The remainder of the chapter expounds God’s witness to the truth in conscience, in legend (what Lewis calls “good dreams”), and finally in Jesus, who claimed to be the divine Son of God. Here we find the famous Lord, Liar, Lunatic argument.

Free will, though it makes evil possible, is also the only thing that makes possible any love or goodness or joy worth having.

Chapter 4 - The Perfect Penitent

In making a distinction between the reality of atonement and the theories, I think Lewis is entirely correct to a point. Undoubtedly, one need not be able to explain how Jesus saves you from your sin in order to believe that he does and benefit from it. On the other hand, it seems like there is a lot more scriptural witness to the atonement than what he waves off as “theories that you can take or leave.” Overall, I was pretty underwhelmed with his account of the glorious reconciliation thatr has been achieved for us in Christ.

God became man to turn creatures into sons: not simply to produce better men of the old kind but to produce a new kind of man.

Chapter 5 - Practical Conclusion

Through the means of faith, baptism, and the Lord’s Supper, Christ’s life is communicated to use and Christ himself lives in us and through us. Our good deeds are actually his good deeds carried out in us. Lewis declines to offer any explanation of why or how here, other than it does, and we must take it on authority, which is not unreasonable since so much else of life (science, history, etc.) is taken on authority.

He touches briefly on the question of whether those who never heard of Christ can be saved by Christ, and leaves the door open for it (although is much more affirmative in later chapters). He then offers an answer to the objection as to why God would do it this way rather than come in force to destroy the realm of Satan - namely, to allow us the opportunity to freely choose him, since when he does come in force, there will be no more free choice. It’s probably reading too much into Lewis’s intent, but I can’t help but see here a semi-Pelagian (at least) conception of conversion, where the unbeliever is completely neutral (rather than enslaved to sin) and free to choose God over sin without regenerating work of the Holy Spirit through the gospel.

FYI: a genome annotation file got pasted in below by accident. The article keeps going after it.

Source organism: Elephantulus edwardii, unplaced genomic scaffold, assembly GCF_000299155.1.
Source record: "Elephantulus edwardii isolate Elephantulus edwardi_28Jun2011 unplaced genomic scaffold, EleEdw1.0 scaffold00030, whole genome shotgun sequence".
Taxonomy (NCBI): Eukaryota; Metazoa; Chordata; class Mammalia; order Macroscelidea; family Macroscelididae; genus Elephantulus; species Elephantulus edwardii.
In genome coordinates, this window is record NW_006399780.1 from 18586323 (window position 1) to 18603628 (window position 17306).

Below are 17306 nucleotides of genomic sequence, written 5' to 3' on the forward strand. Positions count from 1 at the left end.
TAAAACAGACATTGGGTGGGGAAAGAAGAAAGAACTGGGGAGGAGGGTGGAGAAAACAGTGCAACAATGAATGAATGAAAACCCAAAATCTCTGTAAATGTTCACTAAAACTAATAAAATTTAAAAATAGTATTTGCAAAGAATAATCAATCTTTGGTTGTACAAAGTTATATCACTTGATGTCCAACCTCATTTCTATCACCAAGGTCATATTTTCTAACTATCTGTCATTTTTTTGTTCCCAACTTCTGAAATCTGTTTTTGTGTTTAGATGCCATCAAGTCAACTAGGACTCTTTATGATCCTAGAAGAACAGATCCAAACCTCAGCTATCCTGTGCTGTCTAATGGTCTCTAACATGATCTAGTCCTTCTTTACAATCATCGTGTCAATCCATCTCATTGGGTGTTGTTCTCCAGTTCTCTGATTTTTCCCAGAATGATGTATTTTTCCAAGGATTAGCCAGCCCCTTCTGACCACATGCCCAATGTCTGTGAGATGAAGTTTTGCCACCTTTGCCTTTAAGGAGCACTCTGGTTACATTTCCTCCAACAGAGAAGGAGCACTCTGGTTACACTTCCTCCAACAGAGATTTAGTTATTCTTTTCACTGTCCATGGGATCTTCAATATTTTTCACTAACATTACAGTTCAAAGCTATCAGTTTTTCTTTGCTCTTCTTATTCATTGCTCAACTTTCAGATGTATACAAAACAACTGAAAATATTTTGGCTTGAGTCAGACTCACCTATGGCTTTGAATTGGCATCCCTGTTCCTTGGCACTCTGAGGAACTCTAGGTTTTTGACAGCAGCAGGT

The Christian does not think God will love us because we are good, but that God will make us good because He loves us.

Book III

Chapter 1 - Morality

Three dimensions to morality: 1) The social - how we interact with one another, and the societal rules and structures that uphold it. 2) The individual - how an individual lives there personal existence. 3) The teleological - what are we here for? What is the purpose of a human? To what end should we strive? Most people tend to get stuck in #1 without acknowledging that it requires moral individuals to ever come close to achieving a stable and sound society. And at the individual level the question hinges on what is right, good, proper working design; in order words, what is humanity for? The different religions have different answers to that question which drive their particular morality.

The moral law is not any one instinct or set of instincts: it is something which makes a kind of tune (the tune we call goodness or right conduct) by directing the instincts.

Chapter 2 - The Cardinal Virtues

Considering the four cardinal virtues of the ancients:

  • Prudence - acting wisely and intelligently. God does not like intellectual slackers any more than other slackers.
  • Temperance - not abstaining from pleasures, but being able to enjoy in the right amounts and abstain when needed.
  • Justice - Balanced scales, honest, being “fair” and judicious
  • Fortitude - Being courageous These are characteristics that a Christian should be identified with as a way of life, not merely acting in some of them every now and then.

Courage is not simply one of the virtues, but the form of every virtue at the testing point.

Chapter 3 - Social Morality

Christian morality is really just saying the same thing we’ve all known deep down - do unto others as you’d have done unto you. Is that really accurate, though? Or does it assume inherited worldview of the Judeo-Christian West? Undoubtedly, there are commonalities, but it seems starkly different than any other society. So maybe the point is arguing that our consciences tell us this.